Here’s how Google, Amazon, Facebook and Apple are targeting the health insurance market


Tech giants are ramping up their investments in digital health initiatives, signaling some significant moves to target the health insurance space.

Google, Facebook, Apple and Amazon have invested heavily in personal health monitoring devices and virtual care and have been able to integrate these capabilities into health insurance offerings relatively easily, according to an analysis from CB Insights.

As one example, Google’s subsidiary Verily recently formed its own insurance company to provide tech-driven employer health insurance plans.

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According to the report, recent investments and partnerships show the companies are targeting the overall $6 trillion insurance industry, including life and property and casualty insurance spaces.

Big tech companies have several advantages over traditional insurers: They have the data, existing customer base and distribution platforms to successfully reach insurance buyers in a more convenient and digital manner, according to the report.

“Today, big tech companies act primarily as digital enablers or distribution partners for insurers. However, if they own the data (via their hardware), analytics (via their cloud software), and distribution (via their consumer platforms), insurers are at risk of being commoditized or disintermediated,” the report said.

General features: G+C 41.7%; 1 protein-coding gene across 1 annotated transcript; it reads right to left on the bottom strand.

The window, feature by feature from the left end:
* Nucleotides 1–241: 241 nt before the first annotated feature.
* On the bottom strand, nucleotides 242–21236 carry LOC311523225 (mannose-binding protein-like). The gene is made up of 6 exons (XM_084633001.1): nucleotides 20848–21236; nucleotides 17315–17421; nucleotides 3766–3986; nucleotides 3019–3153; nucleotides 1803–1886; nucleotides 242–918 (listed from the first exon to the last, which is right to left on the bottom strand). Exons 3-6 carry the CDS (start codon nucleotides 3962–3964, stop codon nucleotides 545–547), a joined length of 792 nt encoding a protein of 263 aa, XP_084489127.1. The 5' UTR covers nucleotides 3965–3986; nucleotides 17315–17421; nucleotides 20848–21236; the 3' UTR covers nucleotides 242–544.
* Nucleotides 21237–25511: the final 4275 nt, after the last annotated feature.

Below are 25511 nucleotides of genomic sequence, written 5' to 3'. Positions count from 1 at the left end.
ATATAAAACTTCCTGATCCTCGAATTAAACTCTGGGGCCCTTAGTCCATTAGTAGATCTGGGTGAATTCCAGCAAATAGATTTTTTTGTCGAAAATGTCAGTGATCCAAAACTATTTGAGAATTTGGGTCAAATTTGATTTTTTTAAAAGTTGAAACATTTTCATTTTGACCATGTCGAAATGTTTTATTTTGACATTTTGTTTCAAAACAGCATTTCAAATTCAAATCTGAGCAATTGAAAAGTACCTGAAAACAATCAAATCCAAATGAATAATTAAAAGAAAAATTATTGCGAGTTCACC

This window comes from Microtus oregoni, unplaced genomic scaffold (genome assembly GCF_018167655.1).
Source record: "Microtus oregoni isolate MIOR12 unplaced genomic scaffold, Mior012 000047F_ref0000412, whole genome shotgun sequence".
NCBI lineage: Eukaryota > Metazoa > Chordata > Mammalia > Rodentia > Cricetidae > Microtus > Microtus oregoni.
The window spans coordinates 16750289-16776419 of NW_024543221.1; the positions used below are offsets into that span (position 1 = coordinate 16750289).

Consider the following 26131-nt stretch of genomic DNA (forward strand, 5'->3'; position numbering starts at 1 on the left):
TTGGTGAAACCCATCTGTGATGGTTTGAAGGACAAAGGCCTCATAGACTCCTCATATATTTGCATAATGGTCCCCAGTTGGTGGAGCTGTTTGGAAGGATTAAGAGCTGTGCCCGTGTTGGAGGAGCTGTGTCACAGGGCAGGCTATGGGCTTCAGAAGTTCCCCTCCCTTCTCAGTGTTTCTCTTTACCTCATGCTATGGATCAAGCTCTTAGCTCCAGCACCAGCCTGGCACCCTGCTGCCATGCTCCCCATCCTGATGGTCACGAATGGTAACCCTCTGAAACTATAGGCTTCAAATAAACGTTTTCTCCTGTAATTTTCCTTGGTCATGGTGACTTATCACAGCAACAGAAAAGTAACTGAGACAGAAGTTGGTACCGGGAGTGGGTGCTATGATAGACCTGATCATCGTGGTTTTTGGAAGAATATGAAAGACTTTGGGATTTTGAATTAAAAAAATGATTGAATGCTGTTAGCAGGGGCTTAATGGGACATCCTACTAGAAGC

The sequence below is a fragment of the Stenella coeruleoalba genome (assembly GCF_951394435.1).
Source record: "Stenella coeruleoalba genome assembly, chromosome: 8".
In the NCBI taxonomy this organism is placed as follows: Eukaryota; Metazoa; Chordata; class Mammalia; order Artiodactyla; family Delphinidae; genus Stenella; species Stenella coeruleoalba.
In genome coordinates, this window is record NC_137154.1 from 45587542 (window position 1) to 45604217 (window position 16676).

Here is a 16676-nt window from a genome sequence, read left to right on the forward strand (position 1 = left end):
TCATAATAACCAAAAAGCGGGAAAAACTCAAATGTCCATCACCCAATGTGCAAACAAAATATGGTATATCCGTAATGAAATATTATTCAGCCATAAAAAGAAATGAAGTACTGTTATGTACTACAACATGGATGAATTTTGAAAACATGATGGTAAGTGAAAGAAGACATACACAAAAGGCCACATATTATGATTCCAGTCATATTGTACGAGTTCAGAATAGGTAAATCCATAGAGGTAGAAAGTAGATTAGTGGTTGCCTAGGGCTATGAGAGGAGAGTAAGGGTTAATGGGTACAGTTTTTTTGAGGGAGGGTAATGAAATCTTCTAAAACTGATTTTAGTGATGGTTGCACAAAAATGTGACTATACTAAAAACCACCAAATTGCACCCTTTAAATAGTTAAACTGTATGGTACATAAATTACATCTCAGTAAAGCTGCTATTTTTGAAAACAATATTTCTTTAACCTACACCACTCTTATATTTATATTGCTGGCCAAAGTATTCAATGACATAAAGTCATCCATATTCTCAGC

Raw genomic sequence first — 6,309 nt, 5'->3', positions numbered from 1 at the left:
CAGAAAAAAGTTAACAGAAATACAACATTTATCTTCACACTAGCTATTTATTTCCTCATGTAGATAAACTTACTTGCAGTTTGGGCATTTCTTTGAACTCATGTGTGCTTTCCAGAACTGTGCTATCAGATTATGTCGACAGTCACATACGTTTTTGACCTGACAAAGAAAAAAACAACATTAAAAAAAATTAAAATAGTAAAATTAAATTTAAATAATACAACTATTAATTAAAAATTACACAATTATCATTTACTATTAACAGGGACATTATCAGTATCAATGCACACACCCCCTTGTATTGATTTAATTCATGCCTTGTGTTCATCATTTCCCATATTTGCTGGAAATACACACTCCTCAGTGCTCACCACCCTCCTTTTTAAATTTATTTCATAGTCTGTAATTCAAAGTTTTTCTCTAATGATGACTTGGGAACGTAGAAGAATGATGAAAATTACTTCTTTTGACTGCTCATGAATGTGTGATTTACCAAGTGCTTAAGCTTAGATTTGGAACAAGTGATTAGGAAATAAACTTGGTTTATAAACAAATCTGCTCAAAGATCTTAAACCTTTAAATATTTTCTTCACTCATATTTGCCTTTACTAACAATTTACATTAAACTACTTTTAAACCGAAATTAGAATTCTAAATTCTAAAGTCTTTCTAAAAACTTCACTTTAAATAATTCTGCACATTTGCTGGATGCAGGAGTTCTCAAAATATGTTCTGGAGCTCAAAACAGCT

RELATED: Alphabet’s Verily breaks into stop-loss health insurance market backed by Swiss Re

Here are the different strategies the companies are using in the health insurance market and why they are worth watching:

  • Amazon: The tech giant’s recent partnerships and joint ventures could be a signal of a more significant move into the industry soon, CB Insights reported.

The tech giant is working with Cigna to provide convenient healthcare access through its Alexa smart home devices. It’s also teamed up with Blue Cross Blue Shield of Massachusetts to integrate its PillPack offering into the insurer’s member app.

More directly, Amazon teamed up with JPMorgan and Berkshire Hathaway to form a self-managed health plan called Haven for the companies’ employees.

RELATED: Blue Cross Blue Shield of Massachusetts to integrate PillPack into member app 

Amazon already provides telemedicine, medication delivery and app-enabled house calls for its own employees. On top of this, in April 2020, Amazon sent a survey to its
e-commerce sellers, of which there are 900,000 in the U.S. alone, asking about their current health insurance needs and pain points, according to CB Insights. It points to an ambition to expand its employee health offering to its sellers.

In the life insurance space, the company recently launched its Halo wearable device and announced a partnership with life insurance provider John Hancock.

  • Apple: The company has an expertise in coupling its hardware products with software and services to offer a seamless customer experience. It has also focused heavily on healthcare, specifically on combining personal health and wellness data with its artificial intelligence capabilities, the report said.